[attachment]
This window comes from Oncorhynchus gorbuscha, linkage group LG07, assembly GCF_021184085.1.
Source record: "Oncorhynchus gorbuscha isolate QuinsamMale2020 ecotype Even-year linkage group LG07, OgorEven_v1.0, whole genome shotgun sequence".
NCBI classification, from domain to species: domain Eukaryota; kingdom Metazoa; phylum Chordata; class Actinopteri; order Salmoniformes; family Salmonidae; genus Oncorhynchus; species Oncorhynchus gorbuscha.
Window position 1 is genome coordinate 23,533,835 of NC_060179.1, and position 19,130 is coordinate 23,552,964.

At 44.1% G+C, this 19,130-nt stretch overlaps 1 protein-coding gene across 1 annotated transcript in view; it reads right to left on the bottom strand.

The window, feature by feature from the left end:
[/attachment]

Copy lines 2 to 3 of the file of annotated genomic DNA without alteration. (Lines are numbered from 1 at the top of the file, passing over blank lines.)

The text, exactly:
Source record: "Oncorhynchus gorbuscha isolate QuinsamMale2020 ecotype Even-year linkage group LG07, OgorEven_v1.0, whole genome shotgun sequence".
NCBI classification, from domain to species: domain Eukaryota; kingdom Metazoa; phylum Chordata; class Actinopteri; order Salmoniformes; family Salmonidae; genus Oncorhynchus; species Oncorhynchus gorbuscha.